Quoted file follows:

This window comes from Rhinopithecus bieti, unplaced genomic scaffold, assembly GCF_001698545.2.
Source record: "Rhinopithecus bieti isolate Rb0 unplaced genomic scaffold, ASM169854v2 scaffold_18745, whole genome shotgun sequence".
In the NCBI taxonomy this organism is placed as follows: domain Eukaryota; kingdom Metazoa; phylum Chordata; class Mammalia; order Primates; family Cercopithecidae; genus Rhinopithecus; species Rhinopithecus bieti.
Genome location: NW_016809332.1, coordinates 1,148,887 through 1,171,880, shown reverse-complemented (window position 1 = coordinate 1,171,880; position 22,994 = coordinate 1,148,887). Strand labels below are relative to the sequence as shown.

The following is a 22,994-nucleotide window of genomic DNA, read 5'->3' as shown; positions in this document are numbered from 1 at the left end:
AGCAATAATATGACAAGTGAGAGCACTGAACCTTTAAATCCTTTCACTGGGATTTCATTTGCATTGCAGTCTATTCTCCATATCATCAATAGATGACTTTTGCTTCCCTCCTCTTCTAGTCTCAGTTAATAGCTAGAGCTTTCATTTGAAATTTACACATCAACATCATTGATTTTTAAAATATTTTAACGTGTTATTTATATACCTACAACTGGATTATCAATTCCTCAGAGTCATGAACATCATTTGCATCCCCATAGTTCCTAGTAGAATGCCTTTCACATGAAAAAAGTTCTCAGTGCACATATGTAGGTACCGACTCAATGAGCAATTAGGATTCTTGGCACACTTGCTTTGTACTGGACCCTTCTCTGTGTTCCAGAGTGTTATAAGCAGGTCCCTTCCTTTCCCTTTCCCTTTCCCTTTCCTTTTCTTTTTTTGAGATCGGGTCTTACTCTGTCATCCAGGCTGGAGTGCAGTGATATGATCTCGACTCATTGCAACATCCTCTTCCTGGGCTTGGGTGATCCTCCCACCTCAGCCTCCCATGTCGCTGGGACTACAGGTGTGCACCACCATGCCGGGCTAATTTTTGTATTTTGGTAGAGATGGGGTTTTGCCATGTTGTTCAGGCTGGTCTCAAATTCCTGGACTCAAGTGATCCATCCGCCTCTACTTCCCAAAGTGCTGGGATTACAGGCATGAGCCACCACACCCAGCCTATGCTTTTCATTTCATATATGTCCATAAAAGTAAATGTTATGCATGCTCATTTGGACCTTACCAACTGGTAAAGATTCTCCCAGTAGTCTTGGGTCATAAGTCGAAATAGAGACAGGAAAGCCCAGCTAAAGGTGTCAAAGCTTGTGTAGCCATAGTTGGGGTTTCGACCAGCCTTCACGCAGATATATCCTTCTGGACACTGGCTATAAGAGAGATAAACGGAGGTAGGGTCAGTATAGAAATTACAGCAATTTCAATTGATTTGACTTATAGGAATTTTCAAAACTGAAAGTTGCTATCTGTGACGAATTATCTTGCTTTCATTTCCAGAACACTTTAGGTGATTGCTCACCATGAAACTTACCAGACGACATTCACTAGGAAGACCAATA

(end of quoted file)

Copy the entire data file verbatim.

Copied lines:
This window comes from Rhinopithecus bieti, unplaced genomic scaffold, assembly GCF_001698545.2.
Source record: "Rhinopithecus bieti isolate Rb0 unplaced genomic scaffold, ASM169854v2 scaffold_18745, whole genome shotgun sequence".
In the NCBI taxonomy this organism is placed as follows: domain Eukaryota; kingdom Metazoa; phylum Chordata; class Mammalia; order Primates; family Cercopithecidae; genus Rhinopithecus; species Rhinopithecus bieti.
Genome location: NW_016809332.1, coordinates 1,148,887 through 1,171,880, shown reverse-complemented (window position 1 = coordinate 1,171,880; position 22,994 = coordinate 1,148,887). Strand labels below are relative to the sequence as shown.

The following is a 22,994-nucleotide window of genomic DNA, read 5'->3' as shown; positions in this document are numbered from 1 at the left end:
AGCAATAATATGACAAGTGAGAGCACTGAACCTTTAAATCCTTTCACTGGGATTTCATTTGCATTGCAGTCTATTCTCCATATCATCAATAGATGACTTTTGCTTCCCTCCTCTTCTAGTCTCAGTTAATAGCTAGAGCTTTCATTTGAAATTTACACATCAACATCATTGATTTTTAAAATATTTTAACGTGTTATTTATATACCTACAACTGGATTATCAATTCCTCAGAGTCATGAACATCATTTGCATCCCCATAGTTCCTAGTAGAATGCCTTTCACATGAAAAAAGTTCTCAGTGCACATATGTAGGTACCGACTCAATGAGCAATTAGGATTCTTGGCACACTTGCTTTGTACTGGACCCTTCTCTGTGTTCCAGAGTGTTATAAGCAGGTCCCTTCCTTTCCCTTTCCCTTTCCCTTTCCTTTTCTTTTTTTGAGATCGGGTCTTACTCTGTCATCCAGGCTGGAGTGCAGTGATATGATCTCGACTCATTGCAACATCCTCTTCCTGGGCTTGGGTGATCCTCCCACCTCAGCCTCCCATGTCGCTGGGACTACAGGTGTGCACCACCATGCCGGGCTAATTTTTGTATTTTGGTAGAGATGGGGTTTTGCCATGTTGTTCAGGCTGGTCTCAAATTCCTGGACTCAAGTGATCCATCCGCCTCTACTTCCCAAAGTGCTGGGATTACAGGCATGAGCCACCACACCCAGCCTATGCTTTTCATTTCATATATGTCCATAAAAGTAAATGTTATGCATGCTCATTTGGACCTTACCAACTGGTAAAGATTCTCCCAGTAGTCTTGGGTCATAAGTCGAAATAGAGACAGGAAAGCCCAGCTAAAGGTGTCAAAGCTTGTGTAGCCATAGTTGGGGTTTCGACCAGCCTTCACGCAGATATATCCTTCTGGACACTGGCTATAAGAGAGATAAACGGAGGTAGGGTCAGTATAGAAATTACAGCAATTTCAATTGATTTGACTTATAGGAATTTTCAAAACTGAAAGTTGCTATCTGTGACGAATTATCTTGCTTTCATTTCCAGAACACTTTAGGTGATTGCTCACCATGAAACTTACCAGACGACATTCACTAGGAAGACCAATA